Oral antibiotics are used in more severe cases of inflammatory acne or when the chest and/or back are affected. Macrolides and tetracyclines are often used for oral treatment but are not intended for long-term use. Minocycline is preferred over tetracycline by many providers due to its speedier resolution of inflammatory acne.12 Oral isotretinoin is used for severe cases of acne and has been shown to induce apoptosis in sebaceous glands. Women undergoing treatment with oral isotretinoin must use an effective method of birth control due to the teratogenic nature of this medication, and liver enzymes and lipids must be monitored in all patients.11 Other common side effects of treatment with oral isotretinoin include dry skin and lips.13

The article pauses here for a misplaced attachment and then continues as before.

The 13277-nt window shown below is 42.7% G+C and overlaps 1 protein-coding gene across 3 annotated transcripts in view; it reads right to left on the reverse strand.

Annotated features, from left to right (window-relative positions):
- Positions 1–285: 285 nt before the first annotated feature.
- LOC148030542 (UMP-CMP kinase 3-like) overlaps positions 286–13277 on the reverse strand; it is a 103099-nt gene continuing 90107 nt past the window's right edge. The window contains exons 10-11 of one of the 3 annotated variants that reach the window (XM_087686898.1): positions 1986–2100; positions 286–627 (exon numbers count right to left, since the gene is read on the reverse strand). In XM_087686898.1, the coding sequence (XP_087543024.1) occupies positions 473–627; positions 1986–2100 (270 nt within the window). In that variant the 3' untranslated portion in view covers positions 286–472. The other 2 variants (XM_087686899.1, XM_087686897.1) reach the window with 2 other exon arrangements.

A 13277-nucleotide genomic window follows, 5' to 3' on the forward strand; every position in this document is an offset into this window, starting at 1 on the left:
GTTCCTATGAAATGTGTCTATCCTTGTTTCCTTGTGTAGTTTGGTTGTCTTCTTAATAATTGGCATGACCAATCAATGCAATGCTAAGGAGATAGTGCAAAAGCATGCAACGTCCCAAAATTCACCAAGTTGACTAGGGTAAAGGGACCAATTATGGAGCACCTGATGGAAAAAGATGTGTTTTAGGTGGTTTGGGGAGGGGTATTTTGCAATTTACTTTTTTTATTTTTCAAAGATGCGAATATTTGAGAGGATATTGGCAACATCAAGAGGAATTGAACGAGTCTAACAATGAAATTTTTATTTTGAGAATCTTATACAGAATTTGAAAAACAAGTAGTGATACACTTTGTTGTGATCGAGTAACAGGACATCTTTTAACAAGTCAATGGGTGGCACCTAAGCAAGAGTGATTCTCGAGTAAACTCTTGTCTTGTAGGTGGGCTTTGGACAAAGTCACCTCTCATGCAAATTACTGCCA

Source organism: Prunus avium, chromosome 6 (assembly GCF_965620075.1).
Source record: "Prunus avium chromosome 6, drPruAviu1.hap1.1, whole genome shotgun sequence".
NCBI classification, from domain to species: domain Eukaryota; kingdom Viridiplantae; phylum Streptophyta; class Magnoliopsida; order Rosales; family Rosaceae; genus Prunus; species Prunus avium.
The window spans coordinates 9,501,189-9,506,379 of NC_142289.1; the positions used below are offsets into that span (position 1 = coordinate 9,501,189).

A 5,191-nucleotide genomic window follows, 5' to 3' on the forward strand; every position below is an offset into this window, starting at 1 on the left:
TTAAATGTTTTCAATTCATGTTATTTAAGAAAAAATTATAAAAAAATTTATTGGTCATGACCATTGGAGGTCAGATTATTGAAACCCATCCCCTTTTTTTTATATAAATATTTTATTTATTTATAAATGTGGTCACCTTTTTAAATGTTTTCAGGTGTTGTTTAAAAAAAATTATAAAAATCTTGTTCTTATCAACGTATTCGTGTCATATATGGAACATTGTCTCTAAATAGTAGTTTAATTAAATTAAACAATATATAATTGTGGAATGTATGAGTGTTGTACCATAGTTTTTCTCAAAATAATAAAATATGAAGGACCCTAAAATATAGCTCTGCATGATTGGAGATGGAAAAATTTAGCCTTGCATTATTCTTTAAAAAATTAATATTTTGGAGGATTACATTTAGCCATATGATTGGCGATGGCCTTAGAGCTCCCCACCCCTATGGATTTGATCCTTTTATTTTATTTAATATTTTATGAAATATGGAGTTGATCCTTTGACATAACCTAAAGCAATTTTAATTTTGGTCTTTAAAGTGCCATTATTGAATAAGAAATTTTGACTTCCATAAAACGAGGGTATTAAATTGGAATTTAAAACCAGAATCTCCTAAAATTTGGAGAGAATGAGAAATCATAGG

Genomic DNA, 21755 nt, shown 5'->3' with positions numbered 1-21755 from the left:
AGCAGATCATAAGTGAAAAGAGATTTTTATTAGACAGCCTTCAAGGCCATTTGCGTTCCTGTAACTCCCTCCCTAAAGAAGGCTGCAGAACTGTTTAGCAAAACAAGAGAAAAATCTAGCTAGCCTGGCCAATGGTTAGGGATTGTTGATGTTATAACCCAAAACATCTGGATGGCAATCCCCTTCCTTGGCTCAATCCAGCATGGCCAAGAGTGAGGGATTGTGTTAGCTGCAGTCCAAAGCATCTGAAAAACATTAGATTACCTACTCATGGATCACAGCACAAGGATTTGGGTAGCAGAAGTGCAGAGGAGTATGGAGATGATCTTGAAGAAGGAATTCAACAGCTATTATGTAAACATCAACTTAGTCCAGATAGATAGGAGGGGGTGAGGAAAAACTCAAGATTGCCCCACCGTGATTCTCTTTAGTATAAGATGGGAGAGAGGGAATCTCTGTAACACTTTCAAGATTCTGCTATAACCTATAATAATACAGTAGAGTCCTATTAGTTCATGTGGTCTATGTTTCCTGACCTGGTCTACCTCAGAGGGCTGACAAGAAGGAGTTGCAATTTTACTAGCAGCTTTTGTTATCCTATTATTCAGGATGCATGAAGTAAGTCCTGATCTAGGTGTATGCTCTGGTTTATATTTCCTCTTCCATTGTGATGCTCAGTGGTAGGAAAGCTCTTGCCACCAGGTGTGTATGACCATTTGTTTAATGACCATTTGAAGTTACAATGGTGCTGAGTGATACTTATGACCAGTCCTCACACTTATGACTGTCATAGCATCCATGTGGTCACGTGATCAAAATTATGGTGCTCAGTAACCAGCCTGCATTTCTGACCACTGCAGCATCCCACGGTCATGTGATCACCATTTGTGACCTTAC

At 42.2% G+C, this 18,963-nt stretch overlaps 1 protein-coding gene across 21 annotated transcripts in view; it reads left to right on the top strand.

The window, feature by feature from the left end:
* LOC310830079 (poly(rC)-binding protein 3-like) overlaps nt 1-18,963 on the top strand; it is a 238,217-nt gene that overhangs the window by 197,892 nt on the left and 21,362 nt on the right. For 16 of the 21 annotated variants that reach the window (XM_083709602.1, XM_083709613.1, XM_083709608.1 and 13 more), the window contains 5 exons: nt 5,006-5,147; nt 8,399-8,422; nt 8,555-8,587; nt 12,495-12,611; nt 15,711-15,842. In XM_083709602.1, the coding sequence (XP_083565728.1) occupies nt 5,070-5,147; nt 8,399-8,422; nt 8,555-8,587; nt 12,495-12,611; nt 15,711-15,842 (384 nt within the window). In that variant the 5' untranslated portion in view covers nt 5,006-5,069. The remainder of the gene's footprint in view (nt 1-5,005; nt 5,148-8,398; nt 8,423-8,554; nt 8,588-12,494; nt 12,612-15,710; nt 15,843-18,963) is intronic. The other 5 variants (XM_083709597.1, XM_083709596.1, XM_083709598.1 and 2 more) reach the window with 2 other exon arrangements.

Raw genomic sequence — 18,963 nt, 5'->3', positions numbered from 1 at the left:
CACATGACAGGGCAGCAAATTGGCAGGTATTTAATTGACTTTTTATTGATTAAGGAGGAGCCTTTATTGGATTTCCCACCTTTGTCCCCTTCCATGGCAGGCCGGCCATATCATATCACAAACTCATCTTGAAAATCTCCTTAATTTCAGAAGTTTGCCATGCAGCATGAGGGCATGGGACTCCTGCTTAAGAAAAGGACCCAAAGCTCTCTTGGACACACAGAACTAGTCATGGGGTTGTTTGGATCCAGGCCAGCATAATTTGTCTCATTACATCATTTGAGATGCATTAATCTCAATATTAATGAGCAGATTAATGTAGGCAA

For comedomal acne, treatment with topical retinoids, salicylic acid, or azelaic acid represent a suitable first step. The addition of a topical antimicrobial agent may help in individuals with mild pustular or papular types. Individuals with moderate papular or pustular acne may benefit from oral antibiotics, topical retinoids, and benzoyl peroxide. For those with nodular or severe acne, oral isotretinoin may be considered. Women with moderate to severe acne may consider antiandrogen therapy, and oral contraceptives may be beneficial if the timing of acne outbreaks coincides with menses.11